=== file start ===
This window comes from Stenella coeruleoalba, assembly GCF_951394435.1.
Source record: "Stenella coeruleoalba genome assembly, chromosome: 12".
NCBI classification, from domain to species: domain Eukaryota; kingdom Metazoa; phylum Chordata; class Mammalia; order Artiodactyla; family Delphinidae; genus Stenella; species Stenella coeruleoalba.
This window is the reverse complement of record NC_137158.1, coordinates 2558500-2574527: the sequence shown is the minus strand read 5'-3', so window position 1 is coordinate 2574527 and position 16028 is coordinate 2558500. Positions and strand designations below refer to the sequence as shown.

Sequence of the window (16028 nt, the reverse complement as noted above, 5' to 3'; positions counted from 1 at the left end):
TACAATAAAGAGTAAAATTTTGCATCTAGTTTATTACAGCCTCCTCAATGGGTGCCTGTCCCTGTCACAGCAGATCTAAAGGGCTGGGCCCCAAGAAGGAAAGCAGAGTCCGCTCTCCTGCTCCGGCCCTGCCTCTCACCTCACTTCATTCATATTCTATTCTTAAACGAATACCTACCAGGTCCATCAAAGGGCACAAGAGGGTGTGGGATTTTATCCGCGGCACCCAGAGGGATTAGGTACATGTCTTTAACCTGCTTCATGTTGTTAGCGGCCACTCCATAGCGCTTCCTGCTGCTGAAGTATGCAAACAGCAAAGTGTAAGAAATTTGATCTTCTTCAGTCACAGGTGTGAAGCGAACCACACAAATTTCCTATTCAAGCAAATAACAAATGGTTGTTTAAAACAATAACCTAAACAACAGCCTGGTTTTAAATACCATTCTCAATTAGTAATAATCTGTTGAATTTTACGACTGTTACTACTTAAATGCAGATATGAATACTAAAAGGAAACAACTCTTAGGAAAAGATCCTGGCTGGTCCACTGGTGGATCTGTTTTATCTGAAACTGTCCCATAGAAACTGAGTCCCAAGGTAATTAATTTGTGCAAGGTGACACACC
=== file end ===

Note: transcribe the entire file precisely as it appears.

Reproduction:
This window comes from Stenella coeruleoalba, assembly GCF_951394435.1.
Source record: "Stenella coeruleoalba genome assembly, chromosome: 12".
NCBI classification, from domain to species: domain Eukaryota; kingdom Metazoa; phylum Chordata; class Mammalia; order Artiodactyla; family Delphinidae; genus Stenella; species Stenella coeruleoalba.
This window is the reverse complement of record NC_137158.1, coordinates 2558500-2574527: the sequence shown is the minus strand read 5'-3', so window position 1 is coordinate 2574527 and position 16028 is coordinate 2558500. Positions and strand designations below refer to the sequence as shown.

Sequence of the window (16028 nt, the reverse complement as noted above, 5' to 3'; positions counted from 1 at the left end):
TACAATAAAGAGTAAAATTTTGCATCTAGTTTATTACAGCCTCCTCAATGGGTGCCTGTCCCTGTCACAGCAGATCTAAAGGGCTGGGCCCCAAGAAGGAAAGCAGAGTCCGCTCTCCTGCTCCGGCCCTGCCTCTCACCTCACTTCATTCATATTCTATTCTTAAACGAATACCTACCAGGTCCATCAAAGGGCACAAGAGGGTGTGGGATTTTATCCGCGGCACCCAGAGGGATTAGGTACATGTCTTTAACCTGCTTCATGTTGTTAGCGGCCACTCCATAGCGCTTCCTGCTGCTGAAGTATGCAAACAGCAAAGTGTAAGAAATTTGATCTTCTTCAGTCACAGGTGTGAAGCGAACCACACAAATTTCCTATTCAAGCAAATAACAAATGGTTGTTTAAAACAATAACCTAAACAACAGCCTGGTTTTAAATACCATTCTCAATTAGTAATAATCTGTTGAATTTTACGACTGTTACTACTTAAATGCAGATATGAATACTAAAAGGAAACAACTCTTAGGAAAAGATCCTGGCTGGTCCACTGGTGGATCTGTTTTATCTGAAACTGTCCCATAGAAACTGAGTCCCAAGGTAATTAATTTGTGCAAGGTGACACACC